Breast Cancer at 41 – The Prognosis & Chemo “Therapy”

033My first visit to my medical oncologist was a shock to my system. My surgical oncologist had reviewed my pathology report with me and determined that I had “the best type of breast cancer one could have – old lady breast cancer!” The tumor was less than 2cm and therefore I was categorized as Stage 1A breast cancer (of 4 Stages).

019Turns out – this was false.

I had my first visit, a consultation, with the medical oncologist on Monday, September 9th. A consultation is a nice way of saying – inquisition. My surgical oncologist had matched me with a medical oncologist based on my personality. Therefore, my doctor was a no-nonsense, cut to the chase dynamo and frankly, I was a little intimated and scared of her.

The first question out of her mouth, “What do you understand your prognosis to be?” My answer back to her, “Old lady cancer – the best type of breast cancer that you can have!” Insert buzzer. Nope. Epic fail.

Apparently, I have Stage 1A HER2 Positive breast cancer. Meaning that the tumor cells are aggressive (nuclear grade of III of III) and can multiply quickly – hence why I had a negative bi-lateral MRI and mammogram in October and found my lump in May. This news didn’t really surprise me since I had read and researched the biopsy findings in July, but having my surgical oncologist give me incorrect news sent me over the edge.

023The good thing was that I was being treated by a fantastic team and that they were going to be aggressive with my “treatment.” My medical oncologist suggested the following treatment plan:

  1. Port placement – would be better for my veins.
  2. 6 Chemotherapy treatments – once every 3 weeks of Taxotere and Carboplatin (18-weeks total)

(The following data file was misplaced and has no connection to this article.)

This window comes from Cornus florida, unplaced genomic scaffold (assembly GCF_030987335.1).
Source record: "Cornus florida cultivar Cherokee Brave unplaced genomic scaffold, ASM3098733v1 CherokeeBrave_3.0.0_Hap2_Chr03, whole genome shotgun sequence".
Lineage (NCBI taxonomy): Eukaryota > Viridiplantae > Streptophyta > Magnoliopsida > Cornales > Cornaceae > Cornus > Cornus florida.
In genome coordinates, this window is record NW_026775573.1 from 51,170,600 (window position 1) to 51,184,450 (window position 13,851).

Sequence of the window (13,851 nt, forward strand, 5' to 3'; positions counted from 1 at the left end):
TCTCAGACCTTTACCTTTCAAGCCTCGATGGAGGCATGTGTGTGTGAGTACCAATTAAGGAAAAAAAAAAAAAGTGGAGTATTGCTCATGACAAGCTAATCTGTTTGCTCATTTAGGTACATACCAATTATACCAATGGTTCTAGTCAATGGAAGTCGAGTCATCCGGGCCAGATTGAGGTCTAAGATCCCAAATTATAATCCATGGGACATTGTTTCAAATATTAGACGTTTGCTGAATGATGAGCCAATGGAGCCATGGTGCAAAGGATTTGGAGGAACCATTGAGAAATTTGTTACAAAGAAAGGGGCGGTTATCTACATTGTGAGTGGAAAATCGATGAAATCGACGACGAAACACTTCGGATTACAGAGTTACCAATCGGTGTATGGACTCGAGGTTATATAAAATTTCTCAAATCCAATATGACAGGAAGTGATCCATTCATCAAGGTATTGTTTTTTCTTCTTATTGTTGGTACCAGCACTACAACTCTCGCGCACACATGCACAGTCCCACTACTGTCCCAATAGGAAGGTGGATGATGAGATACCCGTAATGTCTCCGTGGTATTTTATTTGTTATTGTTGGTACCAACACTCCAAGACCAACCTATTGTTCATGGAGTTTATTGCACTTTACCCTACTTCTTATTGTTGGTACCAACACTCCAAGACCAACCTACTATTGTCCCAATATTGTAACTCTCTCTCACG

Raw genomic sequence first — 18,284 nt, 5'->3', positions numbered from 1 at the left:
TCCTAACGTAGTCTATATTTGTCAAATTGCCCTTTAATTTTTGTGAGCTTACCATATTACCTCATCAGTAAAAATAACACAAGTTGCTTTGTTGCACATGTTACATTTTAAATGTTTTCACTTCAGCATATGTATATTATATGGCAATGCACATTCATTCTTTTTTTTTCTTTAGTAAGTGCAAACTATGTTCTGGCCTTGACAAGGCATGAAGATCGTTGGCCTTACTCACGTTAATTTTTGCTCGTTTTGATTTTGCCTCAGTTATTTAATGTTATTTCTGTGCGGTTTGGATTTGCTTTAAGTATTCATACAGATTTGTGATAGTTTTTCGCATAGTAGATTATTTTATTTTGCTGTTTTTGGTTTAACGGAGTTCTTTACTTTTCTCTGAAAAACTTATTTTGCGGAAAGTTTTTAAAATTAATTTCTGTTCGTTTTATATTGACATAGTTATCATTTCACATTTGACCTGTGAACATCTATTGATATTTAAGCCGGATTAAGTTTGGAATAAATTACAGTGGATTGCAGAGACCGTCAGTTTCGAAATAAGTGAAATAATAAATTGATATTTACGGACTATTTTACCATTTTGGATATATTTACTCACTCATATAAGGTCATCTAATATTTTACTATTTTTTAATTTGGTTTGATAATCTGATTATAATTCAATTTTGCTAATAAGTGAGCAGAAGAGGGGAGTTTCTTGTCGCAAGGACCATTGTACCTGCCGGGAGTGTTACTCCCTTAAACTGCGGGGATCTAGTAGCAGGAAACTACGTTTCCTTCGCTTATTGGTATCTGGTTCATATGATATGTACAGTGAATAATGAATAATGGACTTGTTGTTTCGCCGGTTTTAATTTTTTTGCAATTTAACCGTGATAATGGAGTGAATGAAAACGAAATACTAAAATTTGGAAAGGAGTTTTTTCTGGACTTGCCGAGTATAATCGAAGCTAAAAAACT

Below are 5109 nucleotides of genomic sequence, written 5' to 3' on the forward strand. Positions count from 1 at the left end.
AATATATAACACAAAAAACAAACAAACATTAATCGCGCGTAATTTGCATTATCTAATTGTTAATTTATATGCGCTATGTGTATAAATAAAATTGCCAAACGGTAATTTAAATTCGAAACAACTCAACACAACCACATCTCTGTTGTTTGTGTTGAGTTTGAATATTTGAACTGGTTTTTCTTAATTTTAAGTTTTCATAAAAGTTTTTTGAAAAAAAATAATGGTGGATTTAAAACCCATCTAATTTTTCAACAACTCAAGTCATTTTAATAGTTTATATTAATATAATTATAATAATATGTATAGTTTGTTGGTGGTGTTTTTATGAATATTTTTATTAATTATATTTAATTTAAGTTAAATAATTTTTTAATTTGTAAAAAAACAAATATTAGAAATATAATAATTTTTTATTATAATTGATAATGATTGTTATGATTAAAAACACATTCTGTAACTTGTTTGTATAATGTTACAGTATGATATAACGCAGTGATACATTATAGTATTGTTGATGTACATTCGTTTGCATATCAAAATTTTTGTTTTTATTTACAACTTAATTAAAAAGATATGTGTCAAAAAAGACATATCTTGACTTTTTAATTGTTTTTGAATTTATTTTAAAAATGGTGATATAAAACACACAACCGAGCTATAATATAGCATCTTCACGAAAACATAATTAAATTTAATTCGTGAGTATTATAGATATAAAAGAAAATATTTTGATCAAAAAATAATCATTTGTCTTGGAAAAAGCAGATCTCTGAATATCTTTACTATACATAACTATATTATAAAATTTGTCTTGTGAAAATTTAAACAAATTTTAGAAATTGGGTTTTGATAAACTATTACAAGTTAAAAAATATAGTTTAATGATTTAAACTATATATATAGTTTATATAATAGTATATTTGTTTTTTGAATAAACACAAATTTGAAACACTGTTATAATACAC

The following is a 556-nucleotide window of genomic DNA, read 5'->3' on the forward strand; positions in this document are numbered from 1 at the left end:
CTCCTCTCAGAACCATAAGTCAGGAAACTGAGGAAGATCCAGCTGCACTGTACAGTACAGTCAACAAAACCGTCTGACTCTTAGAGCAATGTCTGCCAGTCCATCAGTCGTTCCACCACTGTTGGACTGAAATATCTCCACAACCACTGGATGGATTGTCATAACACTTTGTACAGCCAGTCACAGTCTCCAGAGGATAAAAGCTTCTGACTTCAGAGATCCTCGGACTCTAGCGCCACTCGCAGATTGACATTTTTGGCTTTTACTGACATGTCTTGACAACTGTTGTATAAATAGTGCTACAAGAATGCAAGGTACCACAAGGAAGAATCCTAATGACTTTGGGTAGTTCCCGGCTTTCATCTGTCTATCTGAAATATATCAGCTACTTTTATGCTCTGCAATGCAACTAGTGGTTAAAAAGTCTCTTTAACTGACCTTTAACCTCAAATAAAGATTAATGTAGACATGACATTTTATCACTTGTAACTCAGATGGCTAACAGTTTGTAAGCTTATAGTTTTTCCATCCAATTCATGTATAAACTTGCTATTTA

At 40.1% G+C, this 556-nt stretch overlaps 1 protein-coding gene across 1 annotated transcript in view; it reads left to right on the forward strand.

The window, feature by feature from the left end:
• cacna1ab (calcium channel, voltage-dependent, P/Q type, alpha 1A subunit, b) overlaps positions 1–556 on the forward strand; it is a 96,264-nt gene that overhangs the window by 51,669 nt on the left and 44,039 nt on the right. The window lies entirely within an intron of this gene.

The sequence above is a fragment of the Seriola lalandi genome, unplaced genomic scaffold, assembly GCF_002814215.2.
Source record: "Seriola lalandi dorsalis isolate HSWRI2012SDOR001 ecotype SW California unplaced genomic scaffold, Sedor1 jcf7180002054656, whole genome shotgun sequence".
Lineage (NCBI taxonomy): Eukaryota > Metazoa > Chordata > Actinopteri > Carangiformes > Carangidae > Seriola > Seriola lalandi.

3. 1 year of Herceptin – to block the tumor cell growth of the HER2 positive cancer cells
  4. Prescriptions – Wig, steroids and anti-nausea meds

031She went over 5 years of treatment plans, but I only focused on the first year. Chemo. UGH! Aggressive cancer. UGH!

I didn’t know what to say. I again was in shock. I was prepared for “old lady cancer” and now the words “aggressive cancer” hung in the air. So I did what I could do and put all my focus on the next step chemo “therapy.”

Before you can even have chemotherapy you must first have an Eco of your heart to see if your heart can handle the drugs. I passed that with flying colors.

021Next up – port placement. I don’t know what I was thinking, but I didn’t think that “post placement” would be such a big deal. Maybe it was the way she said “port placement” off the cuff that made me think the procedure would be as easy as peeing in a cup. Nope – dead wrong.

I learned at my consultation to see if I was a candidate for port placement that port placement is when you are admitted to the hospital for a procedure in which they again slice you open and stick another foreign object into your body and up your veins while knocking you unconsciousness.

030Actually, it is just a small medical appliance this is installed beneath the skin in the upper chest. A catheter connects the port to a vein – in my case in my neck. The port has a septum through which drugs can be injected and drawn with less discomfort that a needle. Again – news to me that I was going into the hospital for this procedure in which I would have anesthesia and not happy (that is until I saw all the IV bags).

I now refer to chemotherapy as chemo “therapy.” I don’t wish “treatment” on my biggest enemy. It is vile. Nothing can prepare you for the taste of medal in your mouth, the insomnia from the steroids, nausea, the weakness, the constipation, the diarrhea, the feeling of being beat up and left to die. I’m not a fan.

036My chemo treatment takes about 4-6 hours and I have 7 bags of IV’s each time which include steroids, Benadryl, Taxotere, CarbonPlatin, and Herceptin.

After my first treatment (and it seems the schedule my body will follow after each “treatment”) I had the following side effects: Chemo Day, Day 1 Wired – no sleep with constipation, Day 2 Wired – no sleep with constipation, Day 3 Nausea exhaustion, Day 4 Less Exhaustion, Day 5 Diarrhea!!! Good times.

040I now knew what I was in for and how I needed to plan my life around my “treatment.”

Next up – Breast Cancer at 41 – The Side Effects

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